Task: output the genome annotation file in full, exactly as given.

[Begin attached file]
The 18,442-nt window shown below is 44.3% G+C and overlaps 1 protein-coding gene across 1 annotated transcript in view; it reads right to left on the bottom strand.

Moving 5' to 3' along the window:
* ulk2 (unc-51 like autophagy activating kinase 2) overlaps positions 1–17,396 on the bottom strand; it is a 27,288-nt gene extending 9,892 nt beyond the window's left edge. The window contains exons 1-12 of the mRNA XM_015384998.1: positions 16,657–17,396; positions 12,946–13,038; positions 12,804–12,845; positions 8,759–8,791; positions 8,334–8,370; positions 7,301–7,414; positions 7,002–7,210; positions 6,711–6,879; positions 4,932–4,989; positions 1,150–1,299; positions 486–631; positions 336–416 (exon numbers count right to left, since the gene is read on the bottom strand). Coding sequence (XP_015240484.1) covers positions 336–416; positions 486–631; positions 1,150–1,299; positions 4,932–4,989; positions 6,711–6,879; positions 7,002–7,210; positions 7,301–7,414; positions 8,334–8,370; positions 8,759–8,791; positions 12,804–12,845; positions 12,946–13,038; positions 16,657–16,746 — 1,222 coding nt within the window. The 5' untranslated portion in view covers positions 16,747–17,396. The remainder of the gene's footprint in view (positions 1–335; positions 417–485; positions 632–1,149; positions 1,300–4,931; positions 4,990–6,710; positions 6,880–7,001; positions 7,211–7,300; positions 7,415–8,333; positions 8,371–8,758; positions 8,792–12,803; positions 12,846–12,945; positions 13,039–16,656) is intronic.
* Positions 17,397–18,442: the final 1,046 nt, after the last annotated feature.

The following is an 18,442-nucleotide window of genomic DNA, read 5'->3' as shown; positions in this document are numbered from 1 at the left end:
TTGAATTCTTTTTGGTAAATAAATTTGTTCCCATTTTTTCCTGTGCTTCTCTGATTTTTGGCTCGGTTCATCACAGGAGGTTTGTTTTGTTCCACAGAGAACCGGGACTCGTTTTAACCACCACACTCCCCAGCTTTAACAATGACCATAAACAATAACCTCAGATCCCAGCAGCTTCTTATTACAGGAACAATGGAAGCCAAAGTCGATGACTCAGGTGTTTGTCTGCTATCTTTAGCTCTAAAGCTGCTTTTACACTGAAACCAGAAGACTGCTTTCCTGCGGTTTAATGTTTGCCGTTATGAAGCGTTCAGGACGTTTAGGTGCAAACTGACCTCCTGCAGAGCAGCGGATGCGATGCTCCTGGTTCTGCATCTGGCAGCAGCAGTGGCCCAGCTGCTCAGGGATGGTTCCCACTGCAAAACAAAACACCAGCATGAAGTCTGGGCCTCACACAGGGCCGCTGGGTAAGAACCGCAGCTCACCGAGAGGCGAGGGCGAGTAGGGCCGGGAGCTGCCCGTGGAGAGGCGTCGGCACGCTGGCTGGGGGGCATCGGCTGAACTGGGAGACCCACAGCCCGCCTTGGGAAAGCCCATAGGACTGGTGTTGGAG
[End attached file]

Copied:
The 18,442-nt window shown below is 44.3% G+C and overlaps 1 protein-coding gene across 1 annotated transcript in view; it reads right to left on the bottom strand.

Moving 5' to 3' along the window:
* ulk2 (unc-51 like autophagy activating kinase 2) overlaps positions 1–17,396 on the bottom strand; it is a 27,288-nt gene extending 9,892 nt beyond the window's left edge. The window contains exons 1-12 of the mRNA XM_015384998.1: positions 16,657–17,396; positions 12,946–13,038; positions 12,804–12,845; positions 8,759–8,791; positions 8,334–8,370; positions 7,301–7,414; positions 7,002–7,210; positions 6,711–6,879; positions 4,932–4,989; positions 1,150–1,299; positions 486–631; positions 336–416 (exon numbers count right to left, since the gene is read on the bottom strand). Coding sequence (XP_015240484.1) covers positions 336–416; positions 486–631; positions 1,150–1,299; positions 4,932–4,989; positions 6,711–6,879; positions 7,002–7,210; positions 7,301–7,414; positions 8,334–8,370; positions 8,759–8,791; positions 12,804–12,845; positions 12,946–13,038; positions 16,657–16,746 — 1,222 coding nt within the window. The 5' untranslated portion in view covers positions 16,747–17,396. The remainder of the gene's footprint in view (positions 1–335; positions 417–485; positions 632–1,149; positions 1,300–4,931; positions 4,990–6,710; positions 6,880–7,001; positions 7,211–7,300; positions 7,415–8,333; positions 8,371–8,758; positions 8,792–12,803; positions 12,846–12,945; positions 13,039–16,656) is intronic.
* Positions 17,397–18,442: the final 1,046 nt, after the last annotated feature.

The following is an 18,442-nucleotide window of genomic DNA, read 5'->3' as shown; positions in this document are numbered from 1 at the left end:
TTGAATTCTTTTTGGTAAATAAATTTGTTCCCATTTTTTCCTGTGCTTCTCTGATTTTTGGCTCGGTTCATCACAGGAGGTTTGTTTTGTTCCACAGAGAACCGGGACTCGTTTTAACCACCACACTCCCCAGCTTTAACAATGACCATAAACAATAACCTCAGATCCCAGCAGCTTCTTATTACAGGAACAATGGAAGCCAAAGTCGATGACTCAGGTGTTTGTCTGCTATCTTTAGCTCTAAAGCTGCTTTTACACTGAAACCAGAAGACTGCTTTCCTGCGGTTTAATGTTTGCCGTTATGAAGCGTTCAGGACGTTTAGGTGCAAACTGACCTCCTGCAGAGCAGCGGATGCGATGCTCCTGGTTCTGCATCTGGCAGCAGCAGTGGCCCAGCTGCTCAGGGATGGTTCCCACTGCAAAACAAAACACCAGCATGAAGTCTGGGCCTCACACAGGGCCGCTGGGTAAGAACCGCAGCTCACCGAGAGGCGAGGGCGAGTAGGGCCGGGAGCTGCCCGTGGAGAGGCGTCGGCACGCTGGCTGGGGGGCATCGGCTGAACTGGGAGACCCACAGCCCGCCTTGGGAAAGCCCATAGGACTGGTGTTGGAG